Freeman and Faison, along with staff, set up an attack on
Plaintiff to have him killed at Wheeler Correctional
Facility. (Id.) Plaintiff has no personal knowledge
of the plan to have him killed. (Id.) The plot to
kill Plaintiff followed him all the way to ASMP.
Plaintiff alleges every Defendant caused him to suffer
grievous harm, were negligently deliberate indifference
towards him, falsely imprisoned him, or were a part of a plot
to kill him. (Doc. no. 17-4, pp. 1-6.) Further, he is a
hostage at ASMP and has been in solitary confinement for four
years. (Id. at 1.) Defendants are involved in a plot
to cover up and conceal the harm they have caused Plaintiff.
(Id. at 1-6.) Plaintiff claims unknown persons are
trying to use mental health treatment as a cover up.
(Id. at 1.) Plaintiff requests $50, 000, 000 in
money damages, $20, 000, 000 in punitive damages, $25, 000,
000 in compensatory damages, and $15, 000, 000 in nominal
damages. (Doc. no. 17, p. 5.)
Legal Standard for Screening
complaint or any portion thereof may be dismissed if it is
frivolous, malicious, or fails to state a claim upon which
relief may be granted, or if it seeks monetary relief from a
defendant who is immune to such relief. See 28
U.S.C. §§ 1915(e)(2)(B) and 1915A(b). A claim is
frivolous if it “lacks an arguable basis either in law
or in fact.” Neitzke v. Williams, 490 U.S.
319, 325 (1989). “Failure to state a claim under §
1915(e)(2)(B)(ii) is governed by the same standard as
dismissal for failure to state a claim under Fed.R.Civ.P.
12(b)(6).” Wilkerson v. H & S, Inc., 366
Fed.Appx. 49, 51 (11th Cir. 2010) (citing Mitchell v.
Farcass, 112 F.3d 1483, 1490 (11th Cir. 1997)).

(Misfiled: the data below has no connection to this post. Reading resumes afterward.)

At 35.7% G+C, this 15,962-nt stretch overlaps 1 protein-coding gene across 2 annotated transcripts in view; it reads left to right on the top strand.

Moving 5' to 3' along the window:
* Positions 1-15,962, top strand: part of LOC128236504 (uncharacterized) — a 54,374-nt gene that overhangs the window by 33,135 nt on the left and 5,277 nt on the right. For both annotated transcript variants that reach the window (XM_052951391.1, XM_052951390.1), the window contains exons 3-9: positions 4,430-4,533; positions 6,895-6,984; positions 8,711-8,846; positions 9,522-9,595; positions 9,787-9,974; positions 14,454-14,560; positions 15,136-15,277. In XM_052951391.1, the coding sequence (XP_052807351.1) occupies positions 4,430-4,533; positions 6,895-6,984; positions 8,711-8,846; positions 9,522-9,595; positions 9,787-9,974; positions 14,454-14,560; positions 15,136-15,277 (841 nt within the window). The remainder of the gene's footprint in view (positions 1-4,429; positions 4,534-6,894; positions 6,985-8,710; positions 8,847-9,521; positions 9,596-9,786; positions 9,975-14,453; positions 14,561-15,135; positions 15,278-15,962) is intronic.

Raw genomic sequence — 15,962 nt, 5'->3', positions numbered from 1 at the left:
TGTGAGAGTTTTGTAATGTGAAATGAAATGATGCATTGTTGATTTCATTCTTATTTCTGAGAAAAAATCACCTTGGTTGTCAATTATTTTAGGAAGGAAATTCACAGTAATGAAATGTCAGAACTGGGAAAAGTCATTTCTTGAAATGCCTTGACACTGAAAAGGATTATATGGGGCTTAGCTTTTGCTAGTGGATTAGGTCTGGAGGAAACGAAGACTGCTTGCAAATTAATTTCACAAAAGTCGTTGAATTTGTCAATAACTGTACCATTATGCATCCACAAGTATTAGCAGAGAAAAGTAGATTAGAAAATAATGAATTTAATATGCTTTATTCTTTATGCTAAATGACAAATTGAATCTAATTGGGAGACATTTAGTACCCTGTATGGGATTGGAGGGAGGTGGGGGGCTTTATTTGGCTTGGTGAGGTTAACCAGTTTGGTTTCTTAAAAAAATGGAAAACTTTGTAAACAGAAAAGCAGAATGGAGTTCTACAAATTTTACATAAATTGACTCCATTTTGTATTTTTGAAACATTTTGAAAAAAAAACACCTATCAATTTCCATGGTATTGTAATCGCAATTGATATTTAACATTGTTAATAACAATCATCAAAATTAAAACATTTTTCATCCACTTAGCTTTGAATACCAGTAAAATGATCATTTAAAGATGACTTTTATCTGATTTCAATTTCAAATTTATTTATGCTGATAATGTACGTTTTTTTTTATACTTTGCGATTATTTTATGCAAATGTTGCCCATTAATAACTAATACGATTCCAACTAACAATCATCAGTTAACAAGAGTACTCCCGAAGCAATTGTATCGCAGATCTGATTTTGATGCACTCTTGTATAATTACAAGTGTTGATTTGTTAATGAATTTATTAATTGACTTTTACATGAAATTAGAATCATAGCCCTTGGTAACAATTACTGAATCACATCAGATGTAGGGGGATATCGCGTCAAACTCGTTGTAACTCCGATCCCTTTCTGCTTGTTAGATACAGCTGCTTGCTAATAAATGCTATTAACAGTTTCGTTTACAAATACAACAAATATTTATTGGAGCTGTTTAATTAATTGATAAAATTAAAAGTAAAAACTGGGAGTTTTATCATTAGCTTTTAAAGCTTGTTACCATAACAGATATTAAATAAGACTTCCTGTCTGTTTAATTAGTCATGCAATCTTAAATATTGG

avoid dismissal for failure to state a claim upon which
relief can be granted, the allegations in the complaint must
“state a claim to relief that is plausible on its
face.” Bell Atl. Corp. v. Twombly, 550 U.S.
544, 570 (2007). “A claim has facial plausibility when
the plaintiff pleads factual content that allows the court to
draw the reasonable inference that the defendant is liable
for the misconduct alleged.” Ashcroft v.
Iqbal, 556 U.S. 662, 678 (2009). That is,
“[f]actual allegations must be enough to raise a right
to relief above the speculative level.”
Twombly, 550 U.S. at 555. While Rule 8(a) of the
Federal Rules of Civil Procedure does not require detailed
factual allegations, “it demands more than an
accusation.” Iqbal, 556 U.S. at 678. A
complaint is insufficient if it “offers ‘labels
and conclusions' or ‘a formulaic recitation of the
elements of a cause of action, '” or if it
“tenders ‘naked assertions' devoid of
‘further factual enhancement.'” Id.
(quoting Twombly, 550 U.S. at 555, 557). In short,
the complaint must provide a “‘plain
statement' possess[ing] enough heft to ‘sho[w] that
the pleader is entitled to relief.'”
Twombly, 550 U.S. at 557 (quoting Fed.R.Civ.P.
the Court affords a liberal construction to a pro se
litigant's pleadings, holding them to a more lenient
standard than those drafted by an attorney. Erickson v.
Pardus, 551 U.S. 89, 94 (2007); Haines v.
Kerner, 404 U.S. 519, 520 (1972). However, this liberal
construction does not mean that the Court has a duty ...